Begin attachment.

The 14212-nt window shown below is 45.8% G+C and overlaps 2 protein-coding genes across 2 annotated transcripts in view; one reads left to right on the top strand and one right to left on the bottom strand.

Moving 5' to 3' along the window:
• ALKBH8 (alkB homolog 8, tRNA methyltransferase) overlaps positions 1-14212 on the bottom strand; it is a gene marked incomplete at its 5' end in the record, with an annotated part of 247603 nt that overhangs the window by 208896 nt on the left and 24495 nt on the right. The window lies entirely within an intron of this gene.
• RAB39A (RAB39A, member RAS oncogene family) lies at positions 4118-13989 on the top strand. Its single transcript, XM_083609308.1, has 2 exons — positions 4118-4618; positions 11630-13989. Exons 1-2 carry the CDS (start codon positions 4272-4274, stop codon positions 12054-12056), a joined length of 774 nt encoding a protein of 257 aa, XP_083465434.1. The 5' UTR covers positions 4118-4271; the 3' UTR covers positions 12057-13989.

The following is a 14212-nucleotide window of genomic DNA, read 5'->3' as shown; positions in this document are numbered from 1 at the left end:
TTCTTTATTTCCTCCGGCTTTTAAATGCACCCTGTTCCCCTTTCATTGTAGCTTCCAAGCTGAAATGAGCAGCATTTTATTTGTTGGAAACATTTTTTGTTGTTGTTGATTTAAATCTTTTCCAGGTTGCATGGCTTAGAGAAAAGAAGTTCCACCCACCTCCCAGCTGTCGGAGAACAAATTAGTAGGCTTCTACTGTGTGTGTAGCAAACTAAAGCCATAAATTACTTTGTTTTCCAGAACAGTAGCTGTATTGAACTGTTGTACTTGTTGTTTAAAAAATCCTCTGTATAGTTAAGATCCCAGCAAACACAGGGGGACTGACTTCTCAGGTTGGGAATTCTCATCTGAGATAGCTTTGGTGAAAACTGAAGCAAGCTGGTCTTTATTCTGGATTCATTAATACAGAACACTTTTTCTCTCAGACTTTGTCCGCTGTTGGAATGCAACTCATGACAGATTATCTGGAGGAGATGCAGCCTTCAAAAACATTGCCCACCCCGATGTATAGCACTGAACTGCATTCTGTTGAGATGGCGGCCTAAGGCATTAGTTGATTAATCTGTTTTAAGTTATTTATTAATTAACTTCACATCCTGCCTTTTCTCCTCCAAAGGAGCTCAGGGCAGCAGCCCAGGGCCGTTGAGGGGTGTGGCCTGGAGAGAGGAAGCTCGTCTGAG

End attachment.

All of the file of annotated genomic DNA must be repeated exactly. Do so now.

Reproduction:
The 14212-nt window shown below is 45.8% G+C and overlaps 2 protein-coding genes across 2 annotated transcripts in view; one reads left to right on the top strand and one right to left on the bottom strand.

Moving 5' to 3' along the window:
• ALKBH8 (alkB homolog 8, tRNA methyltransferase) overlaps positions 1-14212 on the bottom strand; it is a gene marked incomplete at its 5' end in the record, with an annotated part of 247603 nt that overhangs the window by 208896 nt on the left and 24495 nt on the right. The window lies entirely within an intron of this gene.
• RAB39A (RAB39A, member RAS oncogene family) lies at positions 4118-13989 on the top strand. Its single transcript, XM_083609308.1, has 2 exons — positions 4118-4618; positions 11630-13989. Exons 1-2 carry the CDS (start codon positions 4272-4274, stop codon positions 12054-12056), a joined length of 774 nt encoding a protein of 257 aa, XP_083465434.1. The 5' UTR covers positions 4118-4271; the 3' UTR covers positions 12057-13989.

The following is a 14212-nucleotide window of genomic DNA, read 5'->3' as shown; positions in this document are numbered from 1 at the left end:
TTCTTTATTTCCTCCGGCTTTTAAATGCACCCTGTTCCCCTTTCATTGTAGCTTCCAAGCTGAAATGAGCAGCATTTTATTTGTTGGAAACATTTTTTGTTGTTGTTGATTTAAATCTTTTCCAGGTTGCATGGCTTAGAGAAAAGAAGTTCCACCCACCTCCCAGCTGTCGGAGAACAAATTAGTAGGCTTCTACTGTGTGTGTAGCAAACTAAAGCCATAAATTACTTTGTTTTCCAGAACAGTAGCTGTATTGAACTGTTGTACTTGTTGTTTAAAAAATCCTCTGTATAGTTAAGATCCCAGCAAACACAGGGGGACTGACTTCTCAGGTTGGGAATTCTCATCTGAGATAGCTTTGGTGAAAACTGAAGCAAGCTGGTCTTTATTCTGGATTCATTAATACAGAACACTTTTTCTCTCAGACTTTGTCCGCTGTTGGAATGCAACTCATGACAGATTATCTGGAGGAGATGCAGCCTTCAAAAACATTGCCCACCCCGATGTATAGCACTGAACTGCATTCTGTTGAGATGGCGGCCTAAGGCATTAGTTGATTAATCTGTTTTAAGTTATTTATTAATTAACTTCACATCCTGCCTTTTCTCCTCCAAAGGAGCTCAGGGCAGCAGCCCAGGGCCGTTGAGGGGTGTGGCCTGGAGAGAGGAAGCTCGTCTGAG